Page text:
An intervention to discourage Australian mothers from unnecessarily exposing their babies to the sun for therapeutic reasons

Harrison, Simone, Nowak, Madeleine, Devine, Susan, Saunders, Vicki, Smith, Annika, and Buttner, Petra (2013) An intervention to discourage Australian mothers from unnecessarily exposing their babies to the sun for therapeutic reasons. Journal of Tropical Pediatrics, 59 (5). pp. 403-406.

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Abstract

Parents play a key role in children's sun-protective behaviour, with good sun-protective habits established early tending to be sustained. We designed a maternity hospital-based educational intervention to reduce myths that could result in mothers intentionally sunning their babies. Interviews were conducted with two cross-sections of healthy post-partum inpatients in the maternity ward of a large regional public hospital. The first group (n = 106) was recruited before the commencement of educational in-services for maternity nursing staff; the second group (n = 203) was interviewed after the last staff in-service session. More pre-intervention than post-intervention women reported they would expose their baby to sunlight to: treat suspected jaundice (28.8% vs. 13.3%; p < 0.001) or help their baby's skin adapt to sunlight (10.5% vs. 2.5%; p = 0.003). Fewer post-intervention women indicated they would sun themselves to treat breastfeeding-associated sore/cracked nipples (7.6% vs. 2%; p = 0.026). This educational intervention should be used to educate parents, health professionals and students.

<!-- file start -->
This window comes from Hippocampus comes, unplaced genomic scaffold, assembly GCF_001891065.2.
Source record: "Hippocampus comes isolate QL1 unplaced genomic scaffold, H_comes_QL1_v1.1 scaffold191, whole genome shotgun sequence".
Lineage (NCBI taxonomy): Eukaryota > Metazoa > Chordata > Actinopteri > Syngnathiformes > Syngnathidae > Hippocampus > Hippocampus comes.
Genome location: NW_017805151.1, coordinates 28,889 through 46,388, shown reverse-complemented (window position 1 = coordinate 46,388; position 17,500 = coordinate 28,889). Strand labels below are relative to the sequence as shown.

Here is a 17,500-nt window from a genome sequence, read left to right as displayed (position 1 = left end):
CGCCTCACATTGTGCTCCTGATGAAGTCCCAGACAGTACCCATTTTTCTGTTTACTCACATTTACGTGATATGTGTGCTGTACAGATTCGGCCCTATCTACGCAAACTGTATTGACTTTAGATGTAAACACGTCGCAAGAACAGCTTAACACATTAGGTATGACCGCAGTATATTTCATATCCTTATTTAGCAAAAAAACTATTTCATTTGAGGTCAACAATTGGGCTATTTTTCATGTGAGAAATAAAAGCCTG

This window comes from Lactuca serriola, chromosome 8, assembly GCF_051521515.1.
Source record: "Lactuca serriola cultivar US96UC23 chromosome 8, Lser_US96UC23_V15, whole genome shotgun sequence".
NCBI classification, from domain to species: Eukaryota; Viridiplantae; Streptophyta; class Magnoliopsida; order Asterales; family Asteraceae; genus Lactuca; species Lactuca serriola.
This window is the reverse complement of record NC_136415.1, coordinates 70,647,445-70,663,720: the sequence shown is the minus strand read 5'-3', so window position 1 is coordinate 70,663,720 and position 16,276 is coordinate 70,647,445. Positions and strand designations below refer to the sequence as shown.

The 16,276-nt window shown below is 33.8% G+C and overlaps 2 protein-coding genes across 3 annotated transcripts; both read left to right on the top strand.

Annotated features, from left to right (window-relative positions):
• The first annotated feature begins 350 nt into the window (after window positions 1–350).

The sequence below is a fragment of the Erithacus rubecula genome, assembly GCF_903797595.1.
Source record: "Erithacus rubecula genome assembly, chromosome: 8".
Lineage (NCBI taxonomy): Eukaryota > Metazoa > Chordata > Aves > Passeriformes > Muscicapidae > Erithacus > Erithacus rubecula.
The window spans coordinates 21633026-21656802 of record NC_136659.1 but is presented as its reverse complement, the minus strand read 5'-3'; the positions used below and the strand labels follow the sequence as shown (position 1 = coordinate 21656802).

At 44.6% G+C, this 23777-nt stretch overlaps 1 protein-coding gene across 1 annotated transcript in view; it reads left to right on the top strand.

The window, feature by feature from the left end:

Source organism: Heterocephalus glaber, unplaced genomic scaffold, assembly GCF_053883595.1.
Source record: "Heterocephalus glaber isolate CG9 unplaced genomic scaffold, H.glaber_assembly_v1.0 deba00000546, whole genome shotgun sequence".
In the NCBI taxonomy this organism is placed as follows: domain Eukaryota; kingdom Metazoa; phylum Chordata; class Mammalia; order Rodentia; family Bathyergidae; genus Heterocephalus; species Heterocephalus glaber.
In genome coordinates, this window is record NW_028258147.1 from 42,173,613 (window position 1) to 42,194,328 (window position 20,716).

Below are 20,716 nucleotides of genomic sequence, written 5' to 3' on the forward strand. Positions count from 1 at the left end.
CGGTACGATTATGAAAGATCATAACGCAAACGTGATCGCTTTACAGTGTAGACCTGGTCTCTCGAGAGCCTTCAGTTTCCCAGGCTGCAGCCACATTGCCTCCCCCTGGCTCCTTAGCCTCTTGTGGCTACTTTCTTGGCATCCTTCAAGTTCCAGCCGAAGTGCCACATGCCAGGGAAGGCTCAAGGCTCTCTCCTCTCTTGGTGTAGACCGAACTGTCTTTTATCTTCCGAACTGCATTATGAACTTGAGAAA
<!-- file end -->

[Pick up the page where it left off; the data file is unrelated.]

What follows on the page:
Item ID: 30147
Item Type: Article (Refereed Research - C1)
Keywords: infants, perceived therapeutic benefits, sun exposure, neonatal jaundice, nappy rash, post-partum women
ISSN: 1465-3664
Date Deposited: 13 Nov 2013 05:31
FoR Codes: 11 MEDICAL AND HEALTH SCIENCES > 1117 Public Health and Health Services > 111706 Epidemiology @ 34%
11 MEDICAL AND HEALTH SCIENCES > 1117 Public Health and Health Services > 111799 Public Health and Health Services not elsewhere classified @ 33%
11 MEDICAL AND HEALTH SCIENCES > 1117 Public Health and Health Services > 111716 Preventive Medicine @ 33%
SEO Codes: 92 HEALTH > 9204 Public Health (excl. Specific Population Health) > 920499 Public Health (excl. Specific Population Health) not elsewhere classified @ 50%
92 HEALTH > 9204 Public Health (excl. Specific Population Health) > 920412 Preventive Medicine @ 50%
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